Smith expected to compete for starting job

SANTA CLARA, Calif. -- Five minutes before commissioner Paul Tagliabue made the announcement, Alex Smith got the call he had been anticipating for weeks. The San Francisco 49ers had decided he was No. 1.

After nearly four months of evaluations, trade talks and one wacky workout in Salt Lake City, the 49ers selected Smith with the top pick in Saturday's draft. Though coach Mike Nolan didn't rule out the possibility of trading the rights to the still-unsigned Utah quarterback, both Smith and the 49ers were excited by the probable end of an exhausting process.

"Every time I've ever met with anybody from the 49ers, I've
felt this was the place for me," Smith said from New York. "I
have to justify this pick, because it's going to be associated with
my name for the rest of my life."

True to his predictions, Nolan didn't reveal his choice among Smith, Aaron Rodgers and Braylon Edwards until Tagliabue took the podium. The 49ers held trade discussions with much of the league, including three teams -- Miami, Cleveland and Tampa Bay -- who thought about trading up to snatch Smith, but none of the offers impressed Nolan enough to give up the top selection.

Instead, San Francisco will install Smith as soon as possible in
its new version of the West Coast offense as the club rebuilds from
its franchise-worst 2-14 season. Nolan expects Smith to compete
with Tim Rattay for the starting job when the 49ers hold their next
minicamp in two weeks.

"We felt that Alex was the one that most fit what we want our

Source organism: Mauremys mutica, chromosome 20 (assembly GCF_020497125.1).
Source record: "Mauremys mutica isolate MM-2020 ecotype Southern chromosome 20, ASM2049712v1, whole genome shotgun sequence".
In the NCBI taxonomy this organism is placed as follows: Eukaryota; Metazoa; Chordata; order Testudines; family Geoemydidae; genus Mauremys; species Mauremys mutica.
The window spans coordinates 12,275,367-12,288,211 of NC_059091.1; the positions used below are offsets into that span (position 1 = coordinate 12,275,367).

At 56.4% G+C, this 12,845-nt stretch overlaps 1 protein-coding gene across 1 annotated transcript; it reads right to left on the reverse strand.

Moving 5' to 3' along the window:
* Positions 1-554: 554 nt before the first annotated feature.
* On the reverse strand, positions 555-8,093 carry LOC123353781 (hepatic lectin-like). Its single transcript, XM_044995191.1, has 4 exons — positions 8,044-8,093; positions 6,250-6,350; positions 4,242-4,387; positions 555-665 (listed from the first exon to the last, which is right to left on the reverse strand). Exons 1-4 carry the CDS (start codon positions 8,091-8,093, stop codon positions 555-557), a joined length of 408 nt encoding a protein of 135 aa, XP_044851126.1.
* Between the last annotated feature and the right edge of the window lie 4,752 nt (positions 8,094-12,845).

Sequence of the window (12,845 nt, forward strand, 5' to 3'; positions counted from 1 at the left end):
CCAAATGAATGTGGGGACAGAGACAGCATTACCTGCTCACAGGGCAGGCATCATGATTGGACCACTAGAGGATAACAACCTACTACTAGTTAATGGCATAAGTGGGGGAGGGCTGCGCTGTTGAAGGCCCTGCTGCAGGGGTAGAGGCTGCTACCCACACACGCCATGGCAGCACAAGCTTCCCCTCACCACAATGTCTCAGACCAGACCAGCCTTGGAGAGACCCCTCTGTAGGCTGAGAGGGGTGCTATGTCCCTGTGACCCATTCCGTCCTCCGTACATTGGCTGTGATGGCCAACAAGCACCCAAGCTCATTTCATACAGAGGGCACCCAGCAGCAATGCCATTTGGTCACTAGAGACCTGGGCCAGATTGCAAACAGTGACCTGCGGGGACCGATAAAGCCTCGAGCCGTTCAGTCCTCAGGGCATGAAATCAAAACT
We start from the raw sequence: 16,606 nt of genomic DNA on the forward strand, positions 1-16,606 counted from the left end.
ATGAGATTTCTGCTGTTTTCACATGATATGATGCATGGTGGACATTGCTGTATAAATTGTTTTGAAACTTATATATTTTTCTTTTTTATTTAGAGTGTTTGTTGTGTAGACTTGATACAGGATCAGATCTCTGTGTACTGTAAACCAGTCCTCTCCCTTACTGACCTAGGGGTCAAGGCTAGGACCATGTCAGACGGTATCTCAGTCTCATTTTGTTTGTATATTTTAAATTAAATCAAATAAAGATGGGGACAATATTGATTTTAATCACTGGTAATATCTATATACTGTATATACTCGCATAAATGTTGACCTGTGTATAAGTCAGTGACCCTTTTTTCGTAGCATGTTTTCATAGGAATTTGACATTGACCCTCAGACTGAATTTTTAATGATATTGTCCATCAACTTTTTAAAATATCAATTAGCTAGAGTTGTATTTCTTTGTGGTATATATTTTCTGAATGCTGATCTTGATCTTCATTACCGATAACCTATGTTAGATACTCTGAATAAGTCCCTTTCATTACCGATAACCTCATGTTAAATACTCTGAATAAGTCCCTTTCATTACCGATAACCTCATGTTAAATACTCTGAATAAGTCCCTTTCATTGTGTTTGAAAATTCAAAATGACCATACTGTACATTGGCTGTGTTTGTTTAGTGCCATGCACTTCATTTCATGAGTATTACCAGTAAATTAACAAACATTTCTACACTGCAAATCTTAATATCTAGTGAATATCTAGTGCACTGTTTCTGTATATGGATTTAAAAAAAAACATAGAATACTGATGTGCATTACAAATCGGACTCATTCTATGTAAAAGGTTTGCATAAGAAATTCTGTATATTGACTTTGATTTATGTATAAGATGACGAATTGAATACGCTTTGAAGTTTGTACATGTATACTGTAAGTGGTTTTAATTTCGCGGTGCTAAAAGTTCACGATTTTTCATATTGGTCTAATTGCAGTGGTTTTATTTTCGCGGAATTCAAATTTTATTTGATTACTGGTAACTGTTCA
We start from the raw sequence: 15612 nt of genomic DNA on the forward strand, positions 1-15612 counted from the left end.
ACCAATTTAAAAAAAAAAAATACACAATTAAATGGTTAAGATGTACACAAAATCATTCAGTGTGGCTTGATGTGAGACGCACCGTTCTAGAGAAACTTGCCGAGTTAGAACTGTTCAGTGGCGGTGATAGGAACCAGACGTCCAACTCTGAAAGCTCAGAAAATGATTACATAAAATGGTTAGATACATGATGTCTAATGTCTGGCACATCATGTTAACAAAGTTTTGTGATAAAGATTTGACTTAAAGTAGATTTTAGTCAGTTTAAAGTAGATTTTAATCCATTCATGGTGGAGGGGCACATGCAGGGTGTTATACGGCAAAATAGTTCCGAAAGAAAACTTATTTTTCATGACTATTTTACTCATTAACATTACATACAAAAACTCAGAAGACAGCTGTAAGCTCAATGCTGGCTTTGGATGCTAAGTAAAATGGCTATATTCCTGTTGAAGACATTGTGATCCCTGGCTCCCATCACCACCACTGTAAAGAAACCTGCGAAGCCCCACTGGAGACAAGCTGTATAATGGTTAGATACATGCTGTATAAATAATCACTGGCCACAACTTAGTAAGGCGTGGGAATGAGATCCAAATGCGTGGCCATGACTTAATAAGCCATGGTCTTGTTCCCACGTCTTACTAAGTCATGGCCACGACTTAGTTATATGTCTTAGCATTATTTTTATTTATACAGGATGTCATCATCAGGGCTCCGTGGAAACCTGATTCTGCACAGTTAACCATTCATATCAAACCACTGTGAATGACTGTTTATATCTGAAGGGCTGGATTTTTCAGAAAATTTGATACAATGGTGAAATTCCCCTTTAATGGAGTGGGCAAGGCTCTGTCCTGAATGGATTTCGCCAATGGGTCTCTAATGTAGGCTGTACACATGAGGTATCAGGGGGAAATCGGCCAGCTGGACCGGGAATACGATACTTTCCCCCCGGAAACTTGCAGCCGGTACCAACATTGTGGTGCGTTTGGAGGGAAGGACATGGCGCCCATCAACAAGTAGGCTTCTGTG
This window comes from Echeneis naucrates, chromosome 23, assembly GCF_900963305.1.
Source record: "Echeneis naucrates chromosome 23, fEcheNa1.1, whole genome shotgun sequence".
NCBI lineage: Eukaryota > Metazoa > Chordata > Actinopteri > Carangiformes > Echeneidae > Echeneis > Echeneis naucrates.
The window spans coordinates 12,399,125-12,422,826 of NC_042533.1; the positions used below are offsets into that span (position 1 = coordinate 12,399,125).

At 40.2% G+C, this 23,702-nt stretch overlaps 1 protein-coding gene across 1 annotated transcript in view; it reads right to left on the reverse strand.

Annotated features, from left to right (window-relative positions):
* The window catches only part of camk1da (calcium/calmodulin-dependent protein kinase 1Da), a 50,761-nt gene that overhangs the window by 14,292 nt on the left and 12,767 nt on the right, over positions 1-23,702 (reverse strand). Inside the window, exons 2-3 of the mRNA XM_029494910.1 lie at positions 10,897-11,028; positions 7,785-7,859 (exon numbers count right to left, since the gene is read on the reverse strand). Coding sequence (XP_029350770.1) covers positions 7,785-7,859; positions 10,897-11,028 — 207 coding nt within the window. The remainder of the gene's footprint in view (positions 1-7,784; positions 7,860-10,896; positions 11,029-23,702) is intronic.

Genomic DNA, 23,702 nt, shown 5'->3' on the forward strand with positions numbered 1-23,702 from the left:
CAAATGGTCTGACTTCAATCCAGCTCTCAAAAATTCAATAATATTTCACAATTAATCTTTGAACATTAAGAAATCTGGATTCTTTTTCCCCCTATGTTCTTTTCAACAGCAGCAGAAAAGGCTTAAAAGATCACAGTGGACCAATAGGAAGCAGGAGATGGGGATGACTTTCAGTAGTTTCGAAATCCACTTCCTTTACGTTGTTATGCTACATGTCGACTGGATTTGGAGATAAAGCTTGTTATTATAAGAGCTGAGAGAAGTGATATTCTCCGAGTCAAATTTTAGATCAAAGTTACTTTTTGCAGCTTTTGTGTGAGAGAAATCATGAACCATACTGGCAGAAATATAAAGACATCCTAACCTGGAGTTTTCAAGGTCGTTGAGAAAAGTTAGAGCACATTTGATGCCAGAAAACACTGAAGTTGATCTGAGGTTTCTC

team to look like," Nolan said. "He brings discipline,
competitiveness and intelligence to the table. He is off the charts
in all three areas."

The 49ers' opinions about Smith were cemented by a private
workout in Utah last month. Despite a strong wind off the Wasatch
Mountains, Smith looked fairly good while throwing to San Francisco
receivers Brandon Lloyd and Arnaz Battle.

But he really sold Nolan when he went through a series of strange drills without a complaint. Jumping rope, doing agility drills, passing a football between his legs as many times as possible -- whatever the Niners wanted, Smith did it.

"It was awkward, very strange," Smith recalled. "I think they
wanted to take me out of my comfort zone. I kind of kept my mouth
shut and just went to work. It was kind of frustrating, but after
it was over, I got an idea what it's worth."

Smith declared himself eligible for the draft after leading the Utes to an undefeated season, capped by a Fiesta Bowl victory for the first non-BCS conference team in a BCS game. The junior was nearly flawless as the leader of coach Urban Meyer's creative offense, going 21-1 as a starter over the last two seasons.

Smith was the Mountain West Conference's offensive player of the year, and he became the first Heisman Trophy finalist from Utah after passing for 2,952 yards with 32 touchdowns and just four interceptions.

When asked about Smith's possible limitations coming out of a so-called gimmick offense, Nolan cited Chad Pennington, Byron Leftwich, Daunte Culpepper and Steve McNair as quarterbacks who emerged from shotgun-heavy schemes to become solid pros.

The 49ers still must sign Smith, and it might not be easy. His
agent, Tom Condon, is thought to want more than the $20 million
signing bonus given to top pick Eli Manning by the New York Giants
last year -- and because Nolan wanted to disguise the 49ers'
intentions as long as possible, they were unable to reach an
agreement before the draft.

Nolan was dismissive of the possible problems, choosing to focus
on the possibilities created by the arrival of the top college
quarterback prospect to his rebuilding club.

"It will get done, as all contracts do," Nolan said.